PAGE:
About the Filmmakers



Colours of the Alphabet is the latest in a series of documentaries directed by Scotland based, New Zealand born Alastair Cole on the subtle, intimate and often amusing reality of living in a multilingual world. Alastair’s first film captured the foreign tongue of the Glaswegian, foreign that is to the most recent recruits from Poland to drive the buses in Glasgow. The film C’moan Get Aff won the Polyglot Film Competition in 2011. This short film was followed by an intimate exploration of multi-lingual love across southern Europe, with 6 couples whom all have different mother tongues to each other. The resulting film, Do You Really Love Me? featured 12 different languages and premiered at Cannes Critics Week in 2011 and went on to screen at festivals internationally, and be broadcast in 27 countries. Alastair followed this with a humorous investigation into the phenomena of Pikku Kalle, a figure of fun in Finland, not unlike the concept of a village idiot, whose existence each villager ascribes to their neighbours but never to themselves. Pikku Kalle screened as part of Critics Week at the Cannes Film Festival in 2012 and continues to be screened internationally.

Alastair Cole is also a Lecturer in Film Practice, at Newcastle University.



Colours of the Alphabet is the fourth feature documentary that Nick has produced through Lansdowne Productions.

Previous productions include the BAFTA Scotland nominated, We Are Northern Lights, that was the breakaway hit of the Glasgow Film Festival in 2013 and went on to become the first ever Scottish documentary to be released nationally by the multiplex cinema chain, Cineworld. Remaining in Scottish cinemas for 6 months, We Are Northern Lights continues to be the most successful theatrical release of Scottish documentary ever.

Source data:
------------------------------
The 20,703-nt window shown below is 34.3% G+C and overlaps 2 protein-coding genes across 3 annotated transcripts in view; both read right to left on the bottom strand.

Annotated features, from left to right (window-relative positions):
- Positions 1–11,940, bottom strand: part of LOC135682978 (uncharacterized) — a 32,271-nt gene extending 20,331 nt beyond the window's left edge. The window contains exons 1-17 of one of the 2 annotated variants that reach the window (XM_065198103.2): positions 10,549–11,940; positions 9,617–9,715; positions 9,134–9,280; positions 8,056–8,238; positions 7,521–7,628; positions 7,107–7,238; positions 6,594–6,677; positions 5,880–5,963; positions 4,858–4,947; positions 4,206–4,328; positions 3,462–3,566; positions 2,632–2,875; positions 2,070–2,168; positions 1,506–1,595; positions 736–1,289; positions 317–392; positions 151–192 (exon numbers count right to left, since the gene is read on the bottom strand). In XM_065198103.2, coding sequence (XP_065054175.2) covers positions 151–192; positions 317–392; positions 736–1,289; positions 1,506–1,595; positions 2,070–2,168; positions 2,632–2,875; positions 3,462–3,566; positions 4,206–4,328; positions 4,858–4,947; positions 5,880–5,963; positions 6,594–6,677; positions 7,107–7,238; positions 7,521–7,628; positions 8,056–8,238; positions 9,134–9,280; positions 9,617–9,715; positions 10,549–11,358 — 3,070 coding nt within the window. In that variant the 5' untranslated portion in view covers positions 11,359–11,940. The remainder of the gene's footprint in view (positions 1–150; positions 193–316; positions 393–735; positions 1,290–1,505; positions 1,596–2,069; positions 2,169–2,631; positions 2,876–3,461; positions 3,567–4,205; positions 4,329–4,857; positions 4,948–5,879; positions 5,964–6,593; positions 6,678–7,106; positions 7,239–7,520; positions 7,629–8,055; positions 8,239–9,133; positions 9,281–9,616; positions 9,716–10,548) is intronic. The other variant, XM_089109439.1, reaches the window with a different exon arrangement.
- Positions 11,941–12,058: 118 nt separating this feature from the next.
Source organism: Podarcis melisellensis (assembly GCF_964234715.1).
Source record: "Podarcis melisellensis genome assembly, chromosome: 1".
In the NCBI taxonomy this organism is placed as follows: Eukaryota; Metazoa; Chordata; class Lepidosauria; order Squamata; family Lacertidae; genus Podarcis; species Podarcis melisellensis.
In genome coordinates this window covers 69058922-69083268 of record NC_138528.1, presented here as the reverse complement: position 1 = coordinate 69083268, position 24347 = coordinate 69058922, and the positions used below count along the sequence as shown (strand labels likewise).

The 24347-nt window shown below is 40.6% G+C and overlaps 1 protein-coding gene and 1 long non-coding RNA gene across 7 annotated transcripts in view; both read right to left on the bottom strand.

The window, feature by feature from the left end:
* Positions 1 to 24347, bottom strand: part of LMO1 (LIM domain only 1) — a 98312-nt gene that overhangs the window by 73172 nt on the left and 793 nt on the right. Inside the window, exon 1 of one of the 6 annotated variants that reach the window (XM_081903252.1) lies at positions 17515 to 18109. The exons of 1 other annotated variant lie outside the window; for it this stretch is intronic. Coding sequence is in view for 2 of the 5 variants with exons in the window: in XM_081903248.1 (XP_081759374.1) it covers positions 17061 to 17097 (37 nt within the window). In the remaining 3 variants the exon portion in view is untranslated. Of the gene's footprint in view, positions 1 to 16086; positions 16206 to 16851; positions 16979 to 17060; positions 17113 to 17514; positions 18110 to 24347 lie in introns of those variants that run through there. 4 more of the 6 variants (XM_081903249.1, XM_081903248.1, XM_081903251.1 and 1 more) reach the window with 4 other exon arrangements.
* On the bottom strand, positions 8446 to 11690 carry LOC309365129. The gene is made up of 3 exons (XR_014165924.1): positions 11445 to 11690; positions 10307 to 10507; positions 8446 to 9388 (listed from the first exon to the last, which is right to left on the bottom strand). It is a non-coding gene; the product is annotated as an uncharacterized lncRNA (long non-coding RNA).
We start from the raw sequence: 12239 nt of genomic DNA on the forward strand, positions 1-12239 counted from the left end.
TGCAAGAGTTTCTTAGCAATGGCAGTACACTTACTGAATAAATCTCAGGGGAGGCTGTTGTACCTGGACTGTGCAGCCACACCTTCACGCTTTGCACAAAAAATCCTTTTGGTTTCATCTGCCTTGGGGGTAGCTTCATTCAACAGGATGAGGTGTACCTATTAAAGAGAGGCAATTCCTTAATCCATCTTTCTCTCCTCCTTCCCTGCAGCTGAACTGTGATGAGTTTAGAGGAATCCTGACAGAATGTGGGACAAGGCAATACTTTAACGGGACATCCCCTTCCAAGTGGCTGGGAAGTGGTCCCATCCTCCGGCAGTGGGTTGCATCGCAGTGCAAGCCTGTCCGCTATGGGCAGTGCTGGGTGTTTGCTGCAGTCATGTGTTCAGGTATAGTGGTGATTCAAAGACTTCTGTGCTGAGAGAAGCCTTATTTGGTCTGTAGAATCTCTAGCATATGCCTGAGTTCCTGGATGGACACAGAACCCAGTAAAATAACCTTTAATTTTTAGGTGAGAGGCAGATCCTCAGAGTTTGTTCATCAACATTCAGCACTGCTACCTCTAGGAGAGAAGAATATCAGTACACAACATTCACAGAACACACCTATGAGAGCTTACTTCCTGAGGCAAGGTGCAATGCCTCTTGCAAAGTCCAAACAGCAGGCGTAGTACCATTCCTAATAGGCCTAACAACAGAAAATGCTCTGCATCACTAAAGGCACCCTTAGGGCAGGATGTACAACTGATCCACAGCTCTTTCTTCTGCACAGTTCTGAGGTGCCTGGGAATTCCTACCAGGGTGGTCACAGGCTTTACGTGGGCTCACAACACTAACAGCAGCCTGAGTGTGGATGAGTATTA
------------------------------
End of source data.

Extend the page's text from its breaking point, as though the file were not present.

Nick also originated, co-directed and co-produced The New Ten Commandments (EIFF & Sheffield 2008, BBC & Winner of the Refugee Film Festival Best Documentary Award) and produced and directed, A Massacre Foretold (EIFF 2007 & Winner of the WACC/SIGNIS Best Human Rights Documentary Film Award 2007). Earlier films include the RTS and Prix Europa nominated Hidden Gifts: The Mystery of Angus MacPhee that went on to win the Britspotting Award for Best Documentary Director in Berlin in 2004. The following year 2005 his documentary short Women in Black was selected to be one of the opening films for Nobel Peace Foundation in Norway and went on to screen in Scottish cinemas before features. His films have been broadcast on the BBC, STV, Al Jazeera, SVT (Sweden), YLE (Finland), ZDF (Germany, Austria, Switzerland), VPRO (the Netherlands) and continue to be distributed by Icarus Films (North America) & Deckert Distribution (Europe) and screened at film festivals internationally. Nick currently teaches and holds a Professorship in Media Practice at the University of the West of Scotland.


One of the Scotland’s most highly regarded editors, Glasgow born Colin has twenty years’ experience in both film and television, always working on high quality productions but noticeably favouring home-grown Scottish projects. Early in his career he edited actor and filmmaker Peter Mullan’s pivotal short film Fridge; the beginning of a working relationship that subsequently saw him editing Orphans, The Magdalene Sisters and Neds. Colin’s film credits also include director David Mackenzie’s Young Adam and Hallam Foe, while his documentary editing work includes Future My Love, Jig and We Are Northern Lights. He is currently editing Kenny Glenann’s latest feature project.

Further Credits:

  • Music: Victoria Wijeratne
  • Ged Fitzsimmons, PMD
  • Editor: Nick Gibbon
  • Nyanja Translation: Suwilanji Ngambi, Brighton Lubasi
  • Soli Translation and Interpreting: Peter Lupiya
  • Subtitle Production: Elena Zini, Screen Language
  • Animation: Kate Charter
  • Research Consultant: Dr Magnus Course, The University of Edinburgh.

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